In this blog, I'll showcase some of the interesting things you can do with the Internet of Things (IoT) and Azure services at home, that could potentially be commercialised in an industrialised environment.
An IoT garden project
In my latest project, I used Microsoft IoT in my garden, not only to provide basic monitoring but with scope to take it to the next level. I utilised Azure Machine Learning and Azure Services to create a complex reactive ecosystem controlled through cloud services and voice commands.
The mini-farm environment for this project includes two plots of garden beds: a worm farm and a chicken house. The main goal is for the IoT solution to monitor the environment and control the water and feeding systems for the plants and animals.
The chicken coup
The small chicken coup for two to four chickens will require automatic watering and feeding systems. The watering system is connected to the mains supply and will refresh the watering outlet of the coup daily.
The feeding system is a 10-litre container with food pellets. The dispensing system is an Auger connected to a servo motor to feed pellets into the feeding tray daily. The level of chicken food in the 10-litre container is monitored through an ultrasonic system measuring the height of the food in the main chamber. The IoT system will monitor for enough food in the main reservoir and alert when it needs attention.
The worm farm
Worms are susceptible to heat and so when it gets too hot in the worm farm, it may impact upon their health. The project calls for monitoring the temperature of the worm farm and to send and record telemetric data to Azure cloud for storage and alerts. If excessive temperatures are measured, then Azure event systems will send instructions to the IoT device to turn on a watering system to cool down and moisten the worm farm to keep the environment cooler.
The garden plot
Typical watering systems on the market today will measure moisture levels and turn on the sprinkler systems without any measurement or logical analysis behind the process.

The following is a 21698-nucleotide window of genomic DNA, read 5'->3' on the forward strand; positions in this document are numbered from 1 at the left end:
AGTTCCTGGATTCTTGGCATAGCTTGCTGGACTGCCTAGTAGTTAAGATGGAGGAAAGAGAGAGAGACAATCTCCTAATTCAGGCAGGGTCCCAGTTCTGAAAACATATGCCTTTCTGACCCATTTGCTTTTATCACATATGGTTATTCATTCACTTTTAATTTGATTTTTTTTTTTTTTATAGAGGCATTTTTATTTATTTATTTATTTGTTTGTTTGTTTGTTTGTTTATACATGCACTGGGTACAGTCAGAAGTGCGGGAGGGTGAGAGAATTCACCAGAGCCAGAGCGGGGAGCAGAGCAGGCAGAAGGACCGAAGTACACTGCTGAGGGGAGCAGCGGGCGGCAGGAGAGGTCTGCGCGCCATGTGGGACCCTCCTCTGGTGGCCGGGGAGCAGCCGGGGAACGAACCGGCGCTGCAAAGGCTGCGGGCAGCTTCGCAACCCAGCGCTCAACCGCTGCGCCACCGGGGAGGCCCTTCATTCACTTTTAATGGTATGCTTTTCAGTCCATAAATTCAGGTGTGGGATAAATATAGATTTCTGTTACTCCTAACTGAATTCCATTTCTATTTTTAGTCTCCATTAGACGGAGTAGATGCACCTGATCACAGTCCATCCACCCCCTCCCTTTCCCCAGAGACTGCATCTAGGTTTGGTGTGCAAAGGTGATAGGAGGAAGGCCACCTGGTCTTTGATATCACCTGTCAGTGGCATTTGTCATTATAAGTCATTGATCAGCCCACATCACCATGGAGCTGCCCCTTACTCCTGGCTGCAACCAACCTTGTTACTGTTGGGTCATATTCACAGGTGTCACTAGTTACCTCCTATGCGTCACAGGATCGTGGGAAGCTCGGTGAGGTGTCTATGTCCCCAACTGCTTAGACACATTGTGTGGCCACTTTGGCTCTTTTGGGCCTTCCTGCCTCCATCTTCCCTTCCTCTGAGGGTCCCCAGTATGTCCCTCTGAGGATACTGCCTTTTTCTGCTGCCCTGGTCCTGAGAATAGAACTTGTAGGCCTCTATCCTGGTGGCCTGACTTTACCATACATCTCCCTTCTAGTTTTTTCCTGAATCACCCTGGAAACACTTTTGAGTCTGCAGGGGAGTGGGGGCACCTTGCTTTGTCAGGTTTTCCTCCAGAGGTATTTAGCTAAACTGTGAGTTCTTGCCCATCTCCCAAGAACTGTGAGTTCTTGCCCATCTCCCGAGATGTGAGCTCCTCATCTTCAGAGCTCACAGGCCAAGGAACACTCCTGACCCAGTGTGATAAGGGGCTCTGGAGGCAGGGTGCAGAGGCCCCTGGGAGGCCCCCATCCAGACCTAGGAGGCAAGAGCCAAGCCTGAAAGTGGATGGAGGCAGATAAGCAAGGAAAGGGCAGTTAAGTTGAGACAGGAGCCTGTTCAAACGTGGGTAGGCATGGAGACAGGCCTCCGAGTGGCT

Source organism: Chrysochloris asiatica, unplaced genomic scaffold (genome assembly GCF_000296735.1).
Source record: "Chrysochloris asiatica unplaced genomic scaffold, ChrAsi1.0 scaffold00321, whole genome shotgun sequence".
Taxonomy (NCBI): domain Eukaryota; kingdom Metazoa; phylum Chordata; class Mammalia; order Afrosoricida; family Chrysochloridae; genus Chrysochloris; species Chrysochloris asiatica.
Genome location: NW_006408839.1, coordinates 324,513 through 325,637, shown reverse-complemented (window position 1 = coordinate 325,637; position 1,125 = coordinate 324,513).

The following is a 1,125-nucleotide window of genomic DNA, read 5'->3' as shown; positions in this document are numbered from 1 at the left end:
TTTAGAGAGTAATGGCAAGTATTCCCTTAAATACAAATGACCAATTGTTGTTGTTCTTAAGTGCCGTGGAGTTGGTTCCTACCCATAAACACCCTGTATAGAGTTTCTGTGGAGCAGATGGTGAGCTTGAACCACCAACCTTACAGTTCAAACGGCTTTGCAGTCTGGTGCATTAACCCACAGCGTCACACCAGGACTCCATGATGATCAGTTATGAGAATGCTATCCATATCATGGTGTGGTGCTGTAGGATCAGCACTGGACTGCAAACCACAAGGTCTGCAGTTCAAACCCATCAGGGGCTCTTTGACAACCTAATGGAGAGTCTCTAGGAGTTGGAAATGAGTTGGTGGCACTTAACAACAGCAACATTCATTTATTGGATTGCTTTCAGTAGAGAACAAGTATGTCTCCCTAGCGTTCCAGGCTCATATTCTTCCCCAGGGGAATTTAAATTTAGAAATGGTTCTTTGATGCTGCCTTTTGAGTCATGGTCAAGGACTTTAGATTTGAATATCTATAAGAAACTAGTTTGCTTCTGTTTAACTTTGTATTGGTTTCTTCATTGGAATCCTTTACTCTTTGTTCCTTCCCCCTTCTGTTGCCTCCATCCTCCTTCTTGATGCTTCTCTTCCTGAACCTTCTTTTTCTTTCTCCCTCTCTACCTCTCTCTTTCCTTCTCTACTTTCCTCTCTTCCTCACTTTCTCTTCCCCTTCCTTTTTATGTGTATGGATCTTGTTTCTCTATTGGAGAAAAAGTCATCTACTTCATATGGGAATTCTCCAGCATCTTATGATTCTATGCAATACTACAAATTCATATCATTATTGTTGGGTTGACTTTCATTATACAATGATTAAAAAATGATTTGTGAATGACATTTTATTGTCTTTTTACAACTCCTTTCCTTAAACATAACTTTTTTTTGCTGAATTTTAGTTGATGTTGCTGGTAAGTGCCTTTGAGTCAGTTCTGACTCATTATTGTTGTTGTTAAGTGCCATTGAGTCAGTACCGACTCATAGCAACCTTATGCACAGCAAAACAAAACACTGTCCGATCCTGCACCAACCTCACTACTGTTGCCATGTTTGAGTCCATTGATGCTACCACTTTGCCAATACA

I wanted to do something upscale, so I created an IoT solution that will send telemetric data to Azure for recording long term statistics for moisture levels at the surface and underground at 10 cm. In addition, it can be used to determine evaporation rates, water usage, fertiliser usage, etc.
The IoT device will monitor the environment and send telemetric data to Azure storage. Environmental measurements of temperature, humidity, light levels, soil moisture levels, water flow in LPM are sent every few minutes to Azure IoT HUB for processing.
The statistics are measured for real-time alerts and stored for long-term trend analysis. The evaporation rates and temperature trends are of importance because they reveal soil moisture health and water-retaining ability, which in turn impact plant growth and water usage.
Power BI is used to provide a historical graphical representation of soil moisture and evaporation rates.
Azure machine learning
The IoT device sends a small telemetric message to Azure blob storage every minute. That equates to over 500,000 status updates a year. From all this data, the goal is to determine evaporation deltas and use predictive algorithms to determine the minimum water requirements required in the current environment. The water requirements will change during the hot seasons, milder seasons and plant maturity.
I will use Azure machine learning to model an algorithm to determine evaporation rates and use reinforcement learning to determine the most efficient watering times and watering duration.
The Azure Machine learning service will then send web service commands to the IoT device to control the watering system.
Just to show off, I have enabled Google Home assistant to turn on and off the watering system via voice commands. "Hey Google, water the garden." The sprinklers will turn on for 10 minutes.
Figure 1: The farm workspace with IoT solution
Above is an image of the solution on the workbench. You can see the water flow meter and water on/off solenoids, batteries and the Arduino MBK NB 1500 IoT device. In Part two, I'll show you how it was put together.
For further reading on this project, and to try it yourself, check out part two – where we'll introduce the hardware used for this project – and part three in this blog series, as well as others on Telstra Purple.